9 Arizona Diamondbacks - $90.1 million, 81 wins - $1,112,345 per win
A .500 record is not all that great, especially when you're in the same division as the Los Angeles Dodgers. But at least the Arizona Diamondbacks have youth in their rotation. The big question now involves just how much they'll be paid. Patrick Corbin got around $500,000 this past season and went 14-8. He'll certainly be due for more in arbitration. The same goes for Wade Miley, a pitcher with a 3.55 ERA and the same salary and arbitration status. The $90 million team salary for the D-Backs will certainly go up in time so it's up to the team to perform a little better if they're actually going to keep from spending more than $1.11 million per win. Catching the Dodgers would certainly be nice.
8 ColoradoRockies - $75.5 million, 74 wins - $1,018,918 per win
It didn't take long for the Colorado Rockies' 2013 season to be thrown into the Plots R Us Mortuary Service pile. The Rockies did at least get their money's worth on Michael Cuddyer. They paid $10.5 million for him and he produced a .331 batting average, the highest in the league and of his career. Of course, you could consider that stat to be heavily inflated, what with the Rockies literally playing one mile above sea level. But for a team that's been known to historically have pitching issues due to the elevation, Jorge De La Rosa at least got $11 million after going 16-6. Still, a 74-88 record won't get you anywhere these days. At least not in today's game, that is.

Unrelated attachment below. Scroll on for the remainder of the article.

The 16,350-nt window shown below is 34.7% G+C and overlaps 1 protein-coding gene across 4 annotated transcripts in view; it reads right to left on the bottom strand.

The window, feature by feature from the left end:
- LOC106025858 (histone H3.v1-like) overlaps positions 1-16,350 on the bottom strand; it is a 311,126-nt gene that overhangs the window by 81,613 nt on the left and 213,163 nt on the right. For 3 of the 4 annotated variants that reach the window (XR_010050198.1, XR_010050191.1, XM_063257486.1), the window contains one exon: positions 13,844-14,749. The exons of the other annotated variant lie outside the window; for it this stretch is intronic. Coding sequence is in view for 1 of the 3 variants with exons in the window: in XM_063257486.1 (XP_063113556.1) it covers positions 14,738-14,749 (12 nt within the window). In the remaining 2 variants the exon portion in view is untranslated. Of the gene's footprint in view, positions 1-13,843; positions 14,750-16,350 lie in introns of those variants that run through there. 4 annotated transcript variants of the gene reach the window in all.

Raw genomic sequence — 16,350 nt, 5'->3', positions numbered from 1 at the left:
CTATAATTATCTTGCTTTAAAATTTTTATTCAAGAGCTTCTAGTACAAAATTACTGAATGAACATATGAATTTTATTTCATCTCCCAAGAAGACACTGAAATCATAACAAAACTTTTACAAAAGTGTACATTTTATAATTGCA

7 Kansas City Royals - $80.5 million, 86 wins - $936,046 per win
Failing to make the playoffs is not all that fun. The Kansas City Royals know this all too well. They haven't reached the playoffs since the Reagan administration back in 1985. Still, an 86-76 record, the team's best since going 83-79 in 2003, is a sign of hope. The Royals acquired James Shields, paying his $9 million salary for the year, and will pay him $13.5 million in 2014. He did go 13-9 with a career best 3.15 ERA this past season but will the Royals regret trading away top prospect Wil Myers to Tampa Bay for Shields? One thing is for certain in that they didn't have a need for the $520,000 prospect that they got in the trade. Elliot Johnson was put on waivers and signed by Atlanta after batting .179.
6 Atlanta Braves - $89.3 million, 96 wins - $930,208 per win